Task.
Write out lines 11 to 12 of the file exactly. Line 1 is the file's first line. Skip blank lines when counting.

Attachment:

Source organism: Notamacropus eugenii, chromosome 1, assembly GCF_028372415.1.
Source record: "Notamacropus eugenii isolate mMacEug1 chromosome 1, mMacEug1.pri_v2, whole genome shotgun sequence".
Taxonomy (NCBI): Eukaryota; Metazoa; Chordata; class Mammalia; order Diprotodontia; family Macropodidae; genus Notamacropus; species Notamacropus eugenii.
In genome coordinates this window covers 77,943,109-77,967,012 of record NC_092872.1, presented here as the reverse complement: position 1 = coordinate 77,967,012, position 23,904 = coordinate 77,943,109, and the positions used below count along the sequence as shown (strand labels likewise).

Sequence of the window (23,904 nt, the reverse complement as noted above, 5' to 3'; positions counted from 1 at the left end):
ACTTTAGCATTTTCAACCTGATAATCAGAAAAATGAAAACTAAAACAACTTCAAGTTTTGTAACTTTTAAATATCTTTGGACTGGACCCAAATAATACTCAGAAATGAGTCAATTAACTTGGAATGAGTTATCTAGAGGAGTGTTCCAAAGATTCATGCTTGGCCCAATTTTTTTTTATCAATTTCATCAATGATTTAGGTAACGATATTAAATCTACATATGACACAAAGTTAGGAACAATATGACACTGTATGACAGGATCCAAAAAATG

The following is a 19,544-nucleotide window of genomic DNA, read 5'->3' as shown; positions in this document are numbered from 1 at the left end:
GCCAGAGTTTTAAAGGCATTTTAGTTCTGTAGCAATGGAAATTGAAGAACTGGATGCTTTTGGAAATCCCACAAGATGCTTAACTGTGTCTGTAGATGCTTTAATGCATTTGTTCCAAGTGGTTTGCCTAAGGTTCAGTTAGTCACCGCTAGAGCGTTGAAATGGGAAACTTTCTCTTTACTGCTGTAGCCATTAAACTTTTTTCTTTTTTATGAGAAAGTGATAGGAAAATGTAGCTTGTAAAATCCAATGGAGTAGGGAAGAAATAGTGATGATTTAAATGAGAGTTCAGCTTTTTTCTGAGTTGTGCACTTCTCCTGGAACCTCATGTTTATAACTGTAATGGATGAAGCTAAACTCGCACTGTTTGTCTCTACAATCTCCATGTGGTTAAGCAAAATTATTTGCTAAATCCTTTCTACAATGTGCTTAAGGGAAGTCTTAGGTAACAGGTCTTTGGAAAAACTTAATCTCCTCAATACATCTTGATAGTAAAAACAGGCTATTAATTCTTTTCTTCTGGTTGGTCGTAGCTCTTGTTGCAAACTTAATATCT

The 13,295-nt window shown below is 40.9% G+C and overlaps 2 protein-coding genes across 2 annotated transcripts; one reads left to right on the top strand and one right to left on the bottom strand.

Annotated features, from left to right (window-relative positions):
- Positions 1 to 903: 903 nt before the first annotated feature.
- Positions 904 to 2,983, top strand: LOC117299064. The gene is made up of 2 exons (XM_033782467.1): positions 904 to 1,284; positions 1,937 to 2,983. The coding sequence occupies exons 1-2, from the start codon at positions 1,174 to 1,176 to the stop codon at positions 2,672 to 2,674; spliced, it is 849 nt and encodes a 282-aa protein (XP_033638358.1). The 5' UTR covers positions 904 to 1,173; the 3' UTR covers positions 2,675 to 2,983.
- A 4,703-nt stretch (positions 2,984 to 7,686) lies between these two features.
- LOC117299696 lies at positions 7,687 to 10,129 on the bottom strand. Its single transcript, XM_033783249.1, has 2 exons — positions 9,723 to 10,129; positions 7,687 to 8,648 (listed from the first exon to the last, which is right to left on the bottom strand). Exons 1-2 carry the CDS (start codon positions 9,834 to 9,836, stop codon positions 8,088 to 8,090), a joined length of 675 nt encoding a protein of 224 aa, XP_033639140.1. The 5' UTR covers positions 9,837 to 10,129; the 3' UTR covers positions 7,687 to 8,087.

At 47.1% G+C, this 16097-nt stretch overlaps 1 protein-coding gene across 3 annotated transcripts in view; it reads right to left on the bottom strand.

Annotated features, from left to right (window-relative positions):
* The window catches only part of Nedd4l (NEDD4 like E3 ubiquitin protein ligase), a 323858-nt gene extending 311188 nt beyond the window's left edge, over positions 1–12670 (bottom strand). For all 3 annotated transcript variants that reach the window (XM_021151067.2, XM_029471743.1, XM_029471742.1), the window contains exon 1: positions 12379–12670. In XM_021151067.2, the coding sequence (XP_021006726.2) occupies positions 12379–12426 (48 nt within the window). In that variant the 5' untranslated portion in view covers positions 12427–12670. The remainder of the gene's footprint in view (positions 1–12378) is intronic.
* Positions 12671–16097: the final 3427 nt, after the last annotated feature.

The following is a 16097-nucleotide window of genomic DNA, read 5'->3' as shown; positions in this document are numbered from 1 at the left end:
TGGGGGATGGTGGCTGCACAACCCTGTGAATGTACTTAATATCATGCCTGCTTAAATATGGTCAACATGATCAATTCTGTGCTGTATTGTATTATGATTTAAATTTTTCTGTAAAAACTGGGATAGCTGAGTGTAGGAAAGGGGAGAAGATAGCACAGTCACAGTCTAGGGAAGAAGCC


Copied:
- Positions 1 to 903: 903 nt before the first annotated feature.
- Positions 904 to 2,983, top strand: LOC117299064. The gene is made up of 2 exons (XM_033782467.1): positions 904 to 1,284; positions 1,937 to 2,983. The coding sequence occupies exons 1-2, from the start codon at positions 1,174 to 1,176 to the stop codon at positions 2,672 to 2,674; spliced, it is 849 nt and encodes a 282-aa protein (XP_033638358.1). The 5' UTR covers positions 904 to 1,173; the 3' UTR covers positions 2,675 to 2,983.